Barrett made such a statement recently during a 1230 AM radio station WNAW “Opinion” listener call-in program in response to a caller’s question, Tremblay said.

An audio tape recording of the program, which was broadcast as a live show, indicates that a female caller first asked Barrett a question pertaining to the city’s public library, and then asked him about benches on Main Street.

According to the tape, Barrett responded by saying “We’ve indicated to the business owners, and I haven’t seen anyone throw any benches out there, if they want to put benches out in front of their stores and take them in at night, they can certainly do so.”

According to the tape, Barrett also stated that benches that once lined downtown streets were removed at the request of business owners. The caller then asked Barrett how long ago that particular situation occurred.

City Councilor Clark Billings made similar remarks during a Sept. 28 interview at the offices. The interview included a videotape, which may be viewed at the web site.

While discussing downtown development near the tape’s conclusion, Billings said that Barrett was unopposed to business owners purchasing benches and placing them in front of their businesses as private property, as long as the benches were removed from the sidewalk at night. Billings said that city action might be required if a business owner wanted to permanently attach a bench.

City Building Inspector William Meranti visited the three businesses hosting the benches during the morning. Meranti referred media questions to Barrett, and Barrett said that Meranti was not ordering people to remove the benches but was advising them to come before the Planning Board if they wanted benches at their establishments.

At 2 p.m., the benches at Gideons and the Verizon store remained on the sidewalk but the pizzeria bench had been removed.

One Bench Removed By Afternoon

Pizzeria co-owner and City Councilor Robert Moulton Jr., who operates the pizza shop with his brother Mark Moulton, said that he opted to remove the bench after being told by Barrett that the business needed Planning Board permission before putting a bench on the pedestrian way.

Robert Moulton Jr. is seeking reelection to the city council during a Nov. 8 city election; Mark Moulton is a member of the North Adams Public Schools School Committee and is seeking reelection unopposed.

“It appears it has to go before the Planning Board and once I was made aware of that, I pulled [the bench] in,” Robert Moulton Jr. said. “We want to do everything we can to be in compliance.”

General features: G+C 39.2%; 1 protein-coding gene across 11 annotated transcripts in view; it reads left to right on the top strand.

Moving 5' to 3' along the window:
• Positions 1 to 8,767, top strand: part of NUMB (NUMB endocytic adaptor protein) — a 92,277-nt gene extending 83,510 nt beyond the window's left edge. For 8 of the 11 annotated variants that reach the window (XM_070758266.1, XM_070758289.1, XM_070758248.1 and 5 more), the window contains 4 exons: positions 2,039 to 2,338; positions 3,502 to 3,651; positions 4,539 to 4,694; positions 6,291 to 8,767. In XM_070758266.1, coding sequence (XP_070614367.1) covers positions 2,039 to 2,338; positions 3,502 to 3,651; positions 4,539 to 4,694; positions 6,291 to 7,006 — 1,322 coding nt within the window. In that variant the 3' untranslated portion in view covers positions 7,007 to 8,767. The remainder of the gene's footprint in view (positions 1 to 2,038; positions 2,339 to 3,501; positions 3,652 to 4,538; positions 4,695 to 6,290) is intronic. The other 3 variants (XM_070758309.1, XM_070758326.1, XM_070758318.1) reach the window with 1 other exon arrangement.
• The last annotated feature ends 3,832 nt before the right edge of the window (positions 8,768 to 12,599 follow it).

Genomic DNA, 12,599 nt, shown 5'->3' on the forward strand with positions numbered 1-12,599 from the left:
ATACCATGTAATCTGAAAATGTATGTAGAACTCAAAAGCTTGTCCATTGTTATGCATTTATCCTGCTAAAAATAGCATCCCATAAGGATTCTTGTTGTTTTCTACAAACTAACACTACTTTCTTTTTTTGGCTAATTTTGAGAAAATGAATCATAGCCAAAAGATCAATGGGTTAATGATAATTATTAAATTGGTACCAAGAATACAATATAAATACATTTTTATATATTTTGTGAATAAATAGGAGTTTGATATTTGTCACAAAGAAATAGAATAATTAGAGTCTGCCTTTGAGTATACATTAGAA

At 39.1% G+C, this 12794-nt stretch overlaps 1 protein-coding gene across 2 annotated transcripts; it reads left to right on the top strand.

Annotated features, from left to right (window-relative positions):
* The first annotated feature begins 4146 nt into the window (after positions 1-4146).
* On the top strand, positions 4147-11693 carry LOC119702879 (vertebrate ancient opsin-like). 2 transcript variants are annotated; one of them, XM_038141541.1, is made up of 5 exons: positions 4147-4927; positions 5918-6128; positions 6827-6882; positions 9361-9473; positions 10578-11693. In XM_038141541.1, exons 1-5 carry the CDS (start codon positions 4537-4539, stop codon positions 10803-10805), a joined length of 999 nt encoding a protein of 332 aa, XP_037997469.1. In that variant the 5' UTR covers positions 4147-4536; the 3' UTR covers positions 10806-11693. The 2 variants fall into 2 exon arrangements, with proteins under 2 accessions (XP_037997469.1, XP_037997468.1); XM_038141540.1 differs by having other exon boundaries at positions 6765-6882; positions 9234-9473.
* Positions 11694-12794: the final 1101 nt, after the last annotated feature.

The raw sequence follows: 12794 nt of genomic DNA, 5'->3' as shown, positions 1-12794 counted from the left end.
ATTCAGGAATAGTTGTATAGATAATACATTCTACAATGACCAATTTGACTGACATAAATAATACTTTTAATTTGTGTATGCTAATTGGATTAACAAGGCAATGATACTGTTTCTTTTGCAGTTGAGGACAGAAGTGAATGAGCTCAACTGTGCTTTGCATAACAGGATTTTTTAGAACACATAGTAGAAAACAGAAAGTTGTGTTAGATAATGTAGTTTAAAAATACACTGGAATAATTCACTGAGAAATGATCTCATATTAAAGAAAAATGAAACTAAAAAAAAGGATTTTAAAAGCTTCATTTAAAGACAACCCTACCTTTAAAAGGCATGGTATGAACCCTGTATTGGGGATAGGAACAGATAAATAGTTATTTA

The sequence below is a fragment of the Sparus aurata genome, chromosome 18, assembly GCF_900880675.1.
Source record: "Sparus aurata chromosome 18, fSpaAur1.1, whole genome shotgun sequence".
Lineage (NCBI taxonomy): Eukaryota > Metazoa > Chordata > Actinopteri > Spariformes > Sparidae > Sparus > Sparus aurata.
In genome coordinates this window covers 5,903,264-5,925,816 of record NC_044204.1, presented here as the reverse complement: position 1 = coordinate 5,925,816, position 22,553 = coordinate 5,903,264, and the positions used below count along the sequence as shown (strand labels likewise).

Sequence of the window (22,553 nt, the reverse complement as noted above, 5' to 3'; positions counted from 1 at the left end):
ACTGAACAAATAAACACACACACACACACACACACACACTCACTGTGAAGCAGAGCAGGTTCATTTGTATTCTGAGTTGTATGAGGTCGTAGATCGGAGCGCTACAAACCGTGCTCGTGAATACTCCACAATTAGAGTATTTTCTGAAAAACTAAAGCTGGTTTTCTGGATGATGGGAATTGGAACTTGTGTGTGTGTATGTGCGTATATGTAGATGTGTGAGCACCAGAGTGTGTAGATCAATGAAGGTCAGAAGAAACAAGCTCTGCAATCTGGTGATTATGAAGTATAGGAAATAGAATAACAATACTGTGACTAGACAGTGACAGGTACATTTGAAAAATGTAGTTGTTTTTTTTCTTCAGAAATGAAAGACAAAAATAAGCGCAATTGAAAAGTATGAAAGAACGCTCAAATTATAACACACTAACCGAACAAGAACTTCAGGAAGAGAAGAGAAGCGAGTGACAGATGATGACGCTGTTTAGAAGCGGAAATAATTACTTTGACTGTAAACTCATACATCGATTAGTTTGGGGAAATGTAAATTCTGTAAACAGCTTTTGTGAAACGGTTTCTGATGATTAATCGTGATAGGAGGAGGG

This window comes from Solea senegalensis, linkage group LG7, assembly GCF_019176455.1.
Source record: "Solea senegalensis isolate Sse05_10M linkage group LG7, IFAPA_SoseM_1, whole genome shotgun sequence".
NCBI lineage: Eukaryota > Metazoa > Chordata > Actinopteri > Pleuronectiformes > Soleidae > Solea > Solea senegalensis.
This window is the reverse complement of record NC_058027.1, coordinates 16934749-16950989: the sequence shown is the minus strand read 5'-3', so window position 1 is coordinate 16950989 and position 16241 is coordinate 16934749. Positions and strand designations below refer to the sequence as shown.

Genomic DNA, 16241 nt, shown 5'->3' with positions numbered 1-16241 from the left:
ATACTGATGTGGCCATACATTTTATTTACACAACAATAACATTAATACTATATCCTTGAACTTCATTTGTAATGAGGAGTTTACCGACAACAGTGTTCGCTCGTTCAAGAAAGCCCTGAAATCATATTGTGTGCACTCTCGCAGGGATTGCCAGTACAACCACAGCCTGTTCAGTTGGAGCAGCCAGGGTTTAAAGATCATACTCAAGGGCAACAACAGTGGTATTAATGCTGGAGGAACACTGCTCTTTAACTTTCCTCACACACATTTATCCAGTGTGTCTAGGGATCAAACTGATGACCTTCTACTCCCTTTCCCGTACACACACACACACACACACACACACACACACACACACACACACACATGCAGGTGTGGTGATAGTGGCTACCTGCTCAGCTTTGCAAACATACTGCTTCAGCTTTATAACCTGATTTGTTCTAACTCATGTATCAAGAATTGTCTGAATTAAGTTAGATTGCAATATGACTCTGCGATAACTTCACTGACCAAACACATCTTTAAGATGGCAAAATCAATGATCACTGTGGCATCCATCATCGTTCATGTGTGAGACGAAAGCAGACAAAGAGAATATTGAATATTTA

However, Mark Moulton, who solely owns Moulton’s General Store on Main Street, said during a telephone interview that he gave Tremblay permission to place a bench on the sidewalk in front of the pizza shop and also agreed to bring the bench indoors at night. Mark Moulton said that he did not seek city permission for tables, chairs, and benches that have been outside the general store during spring, summer, and autumn since the business opened in 2002.

One of two wooden benches that sat in front of Moulton's General Store, owned by North Adams Public Schools School Committee member Mark Moulton, during the day on Nov. 1.

“I’ve had tables and chairs, benches, out there since 2002 and no one has ever said that I couldn’t put them out there,” Moulton said. “And I’m not going to move them. If there’s an ordinance about it, I want to see it.”

Barrett said that if Mark Moulton has not received Planning Board permission for the outdoor seating, the seating is “illegal.”

Sitting in the Sunshine

Meanwhile, passersby on the street were seen looking at the benches, and before it was removed, the bench at the pizzeria held two occupants.

Elaine Tremblay, who acknowledged that she is Tremblay’s grandmother, shared the bench with Sylvia Liporace. Both women live in North Adams.

Elaine Tremblay said that, as an “older resident,” she believes benches should be permitted on the downtown streets.

“I am older, so I do enjoy having a place to sit and rest,” she said.

Liporace said that she is aware that groups of youth gathered around benches became a nuisance for downtown business during past years, but said that the benches Tremblay purchased are small and are placed very close to the buildings.

“These are small enough benches that I really don’t think the kids would bother with them,” she said. “It is nice to have a place to sit and enjoy the sunshine.”

Bench Interest

Monique Suters, owner of the Persnickety toy store on Eagle Street, said that she has an interest in acquiring a "nice bench" for the front of the toy store and the adjacent Sugar Llama Café, operated by her husband Whitney Suters.

Suters emphasized that she was not speaking about the Tremblay benches or their placement. She stressed that she was speaking only of her general interest in a bench at her business and that as a business owner, she would oversee any potential bench purchase and placement. It would be helpful to know what type of bench might be accepted city officials, she said.

“I think it would be nice to have a bench out in the front here,” Suters said.

Susan Bush may be reached via e-mail at or at 802-823-9367.